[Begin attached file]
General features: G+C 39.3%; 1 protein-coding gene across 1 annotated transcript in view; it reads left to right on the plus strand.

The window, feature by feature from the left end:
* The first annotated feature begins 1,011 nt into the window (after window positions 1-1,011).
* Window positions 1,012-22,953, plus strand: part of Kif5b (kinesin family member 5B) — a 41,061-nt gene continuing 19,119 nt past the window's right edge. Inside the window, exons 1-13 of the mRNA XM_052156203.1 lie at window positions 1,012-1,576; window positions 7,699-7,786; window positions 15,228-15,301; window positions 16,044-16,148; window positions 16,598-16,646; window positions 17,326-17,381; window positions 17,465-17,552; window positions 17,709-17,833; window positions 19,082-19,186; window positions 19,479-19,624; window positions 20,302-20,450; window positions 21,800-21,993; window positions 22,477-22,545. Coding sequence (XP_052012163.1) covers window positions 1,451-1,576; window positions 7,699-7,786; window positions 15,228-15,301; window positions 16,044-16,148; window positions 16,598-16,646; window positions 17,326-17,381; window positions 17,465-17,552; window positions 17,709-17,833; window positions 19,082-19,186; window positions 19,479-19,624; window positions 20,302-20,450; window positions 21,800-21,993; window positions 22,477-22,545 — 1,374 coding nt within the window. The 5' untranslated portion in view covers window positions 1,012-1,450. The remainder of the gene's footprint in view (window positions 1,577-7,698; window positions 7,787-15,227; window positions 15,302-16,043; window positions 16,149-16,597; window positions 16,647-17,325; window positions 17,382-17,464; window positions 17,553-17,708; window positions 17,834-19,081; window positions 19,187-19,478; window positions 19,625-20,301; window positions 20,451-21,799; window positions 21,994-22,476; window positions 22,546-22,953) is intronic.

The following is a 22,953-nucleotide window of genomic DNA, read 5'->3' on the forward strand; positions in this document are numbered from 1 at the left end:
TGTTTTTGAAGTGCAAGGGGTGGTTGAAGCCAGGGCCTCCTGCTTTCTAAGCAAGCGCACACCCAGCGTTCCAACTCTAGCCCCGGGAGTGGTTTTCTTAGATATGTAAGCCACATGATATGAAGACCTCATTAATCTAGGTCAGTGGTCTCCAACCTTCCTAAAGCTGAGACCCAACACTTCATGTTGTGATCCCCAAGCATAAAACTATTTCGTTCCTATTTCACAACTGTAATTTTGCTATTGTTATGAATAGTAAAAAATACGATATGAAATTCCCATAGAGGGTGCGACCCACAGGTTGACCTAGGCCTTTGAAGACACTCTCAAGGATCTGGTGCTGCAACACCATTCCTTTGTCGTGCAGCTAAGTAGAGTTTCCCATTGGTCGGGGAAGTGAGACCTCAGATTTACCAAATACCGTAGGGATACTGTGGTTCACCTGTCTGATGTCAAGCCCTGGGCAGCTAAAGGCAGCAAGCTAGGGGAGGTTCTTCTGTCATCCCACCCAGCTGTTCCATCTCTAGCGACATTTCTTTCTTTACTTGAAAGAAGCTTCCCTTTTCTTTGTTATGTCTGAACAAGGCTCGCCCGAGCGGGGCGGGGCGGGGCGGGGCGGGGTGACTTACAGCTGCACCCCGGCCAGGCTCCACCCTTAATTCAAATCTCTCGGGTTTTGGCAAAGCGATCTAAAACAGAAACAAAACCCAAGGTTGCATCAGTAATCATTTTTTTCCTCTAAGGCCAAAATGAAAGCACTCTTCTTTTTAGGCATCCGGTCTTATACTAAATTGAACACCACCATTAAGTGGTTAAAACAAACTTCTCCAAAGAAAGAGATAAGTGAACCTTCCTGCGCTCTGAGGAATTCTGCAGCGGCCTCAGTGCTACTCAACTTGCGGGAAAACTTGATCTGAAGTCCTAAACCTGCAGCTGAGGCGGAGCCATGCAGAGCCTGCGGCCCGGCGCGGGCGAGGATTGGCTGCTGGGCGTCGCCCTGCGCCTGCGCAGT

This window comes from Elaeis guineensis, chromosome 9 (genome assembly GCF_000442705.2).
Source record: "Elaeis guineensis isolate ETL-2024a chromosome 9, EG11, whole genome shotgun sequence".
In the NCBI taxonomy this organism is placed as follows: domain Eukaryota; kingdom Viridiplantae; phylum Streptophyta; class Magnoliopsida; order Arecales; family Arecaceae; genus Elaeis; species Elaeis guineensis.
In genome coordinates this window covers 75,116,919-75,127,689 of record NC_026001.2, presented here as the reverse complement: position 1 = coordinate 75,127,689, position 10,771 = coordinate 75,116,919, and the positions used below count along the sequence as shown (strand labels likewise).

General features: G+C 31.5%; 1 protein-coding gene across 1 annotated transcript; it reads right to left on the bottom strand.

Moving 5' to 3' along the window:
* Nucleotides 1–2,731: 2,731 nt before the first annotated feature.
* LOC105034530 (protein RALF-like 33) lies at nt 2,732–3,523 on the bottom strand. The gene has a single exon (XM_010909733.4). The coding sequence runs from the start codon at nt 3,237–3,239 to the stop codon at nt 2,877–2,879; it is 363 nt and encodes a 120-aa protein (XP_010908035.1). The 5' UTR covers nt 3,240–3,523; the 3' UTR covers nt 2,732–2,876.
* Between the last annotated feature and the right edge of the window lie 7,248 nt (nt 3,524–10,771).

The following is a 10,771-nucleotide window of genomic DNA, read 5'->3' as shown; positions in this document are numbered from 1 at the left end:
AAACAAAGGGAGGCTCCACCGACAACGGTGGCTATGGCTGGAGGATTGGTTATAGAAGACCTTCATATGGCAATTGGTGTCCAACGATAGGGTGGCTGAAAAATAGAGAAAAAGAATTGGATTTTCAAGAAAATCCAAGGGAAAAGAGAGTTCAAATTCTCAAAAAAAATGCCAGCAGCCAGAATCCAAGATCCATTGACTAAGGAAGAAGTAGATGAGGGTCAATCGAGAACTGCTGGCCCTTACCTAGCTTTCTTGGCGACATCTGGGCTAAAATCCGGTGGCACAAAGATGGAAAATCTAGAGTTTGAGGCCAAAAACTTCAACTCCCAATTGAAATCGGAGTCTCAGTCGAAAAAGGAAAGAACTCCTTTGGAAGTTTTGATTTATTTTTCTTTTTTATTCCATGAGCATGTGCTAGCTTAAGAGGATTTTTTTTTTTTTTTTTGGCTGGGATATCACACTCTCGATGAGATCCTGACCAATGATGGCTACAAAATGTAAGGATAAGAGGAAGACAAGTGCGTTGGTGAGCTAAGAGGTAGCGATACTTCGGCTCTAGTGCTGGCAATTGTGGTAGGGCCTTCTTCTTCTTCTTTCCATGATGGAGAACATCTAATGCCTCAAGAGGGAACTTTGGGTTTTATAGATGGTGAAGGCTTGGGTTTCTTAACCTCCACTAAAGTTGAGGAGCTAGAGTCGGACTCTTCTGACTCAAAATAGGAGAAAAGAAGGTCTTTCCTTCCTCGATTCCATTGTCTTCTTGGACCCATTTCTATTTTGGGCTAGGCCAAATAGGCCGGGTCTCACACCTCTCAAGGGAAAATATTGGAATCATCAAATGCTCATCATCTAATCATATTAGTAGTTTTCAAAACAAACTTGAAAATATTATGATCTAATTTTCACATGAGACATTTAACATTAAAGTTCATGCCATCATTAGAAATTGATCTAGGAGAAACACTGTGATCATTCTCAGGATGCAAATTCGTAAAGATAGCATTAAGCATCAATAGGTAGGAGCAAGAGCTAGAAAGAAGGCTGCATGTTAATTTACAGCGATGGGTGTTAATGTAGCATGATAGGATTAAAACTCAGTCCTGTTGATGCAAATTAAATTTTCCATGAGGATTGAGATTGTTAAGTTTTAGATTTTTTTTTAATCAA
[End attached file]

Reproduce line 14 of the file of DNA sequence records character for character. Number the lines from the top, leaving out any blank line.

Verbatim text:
* LOC105034530 (protein RALF-like 33) lies at nt 2,732–3,523 on the bottom strand. The gene has a single exon (XM_010909733.4). The coding sequence runs from the start codon at nt 3,237–3,239 to the stop codon at nt 2,877–2,879; it is 363 nt and encodes a 120-aa protein (XP_010908035.1). The 5' UTR covers nt 3,240–3,523; the 3' UTR covers nt 2,732–2,876.